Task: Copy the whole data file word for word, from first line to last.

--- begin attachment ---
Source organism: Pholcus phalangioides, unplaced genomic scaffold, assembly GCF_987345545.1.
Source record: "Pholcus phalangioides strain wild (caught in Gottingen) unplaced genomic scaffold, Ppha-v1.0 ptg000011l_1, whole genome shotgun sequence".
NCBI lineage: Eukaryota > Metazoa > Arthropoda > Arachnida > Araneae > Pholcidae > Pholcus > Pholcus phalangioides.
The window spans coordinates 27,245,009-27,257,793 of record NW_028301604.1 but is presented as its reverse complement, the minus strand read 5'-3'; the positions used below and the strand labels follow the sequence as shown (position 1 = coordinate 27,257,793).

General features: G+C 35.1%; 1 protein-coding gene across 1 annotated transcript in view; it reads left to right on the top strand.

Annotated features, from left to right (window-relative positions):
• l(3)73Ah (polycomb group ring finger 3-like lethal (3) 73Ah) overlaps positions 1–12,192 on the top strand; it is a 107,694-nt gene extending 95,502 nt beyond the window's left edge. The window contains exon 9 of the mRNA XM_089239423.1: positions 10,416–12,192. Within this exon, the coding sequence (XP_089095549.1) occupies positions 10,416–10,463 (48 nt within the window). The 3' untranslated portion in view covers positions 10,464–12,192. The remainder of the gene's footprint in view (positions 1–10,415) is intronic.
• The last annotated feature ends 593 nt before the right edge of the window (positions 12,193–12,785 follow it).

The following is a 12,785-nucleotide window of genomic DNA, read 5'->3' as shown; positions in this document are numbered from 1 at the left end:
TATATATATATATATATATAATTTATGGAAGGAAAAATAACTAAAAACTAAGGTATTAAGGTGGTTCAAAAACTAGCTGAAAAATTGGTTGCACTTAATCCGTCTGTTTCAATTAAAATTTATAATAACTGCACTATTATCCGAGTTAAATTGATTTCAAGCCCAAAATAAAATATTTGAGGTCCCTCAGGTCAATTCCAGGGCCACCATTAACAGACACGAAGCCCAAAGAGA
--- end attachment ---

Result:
Source organism: Pholcus phalangioides, unplaced genomic scaffold, assembly GCF_987345545.1.
Source record: "Pholcus phalangioides strain wild (caught in Gottingen) unplaced genomic scaffold, Ppha-v1.0 ptg000011l_1, whole genome shotgun sequence".
NCBI lineage: Eukaryota > Metazoa > Arthropoda > Arachnida > Araneae > Pholcidae > Pholcus > Pholcus phalangioides.
The window spans coordinates 27,245,009-27,257,793 of record NW_028301604.1 but is presented as its reverse complement, the minus strand read 5'-3'; the positions used below and the strand labels follow the sequence as shown (position 1 = coordinate 27,257,793).

General features: G+C 35.1%; 1 protein-coding gene across 1 annotated transcript in view; it reads left to right on the top strand.

Annotated features, from left to right (window-relative positions):
• l(3)73Ah (polycomb group ring finger 3-like lethal (3) 73Ah) overlaps positions 1–12,192 on the top strand; it is a 107,694-nt gene extending 95,502 nt beyond the window's left edge. The window contains exon 9 of the mRNA XM_089239423.1: positions 10,416–12,192. Within this exon, the coding sequence (XP_089095549.1) occupies positions 10,416–10,463 (48 nt within the window). The 3' untranslated portion in view covers positions 10,464–12,192. The remainder of the gene's footprint in view (positions 1–10,415) is intronic.
• The last annotated feature ends 593 nt before the right edge of the window (positions 12,193–12,785 follow it).

The following is a 12,785-nucleotide window of genomic DNA, read 5'->3' as shown; positions in this document are numbered from 1 at the left end:
TATATATATATATATATATAATTTATGGAAGGAAAAATAACTAAAAACTAAGGTATTAAGGTGGTTCAAAAACTAGCTGAAAAATTGGTTGCACTTAATCCGTCTGTTTCAATTAAAATTTATAATAACTGCACTATTATCCGAGTTAAATTGATTTCAAGCCCAAAATAAAATATTTGAGGTCCCTCAGGTCAATTCCAGGGCCACCATTAACAGACACGAAGCCCAAAGAGA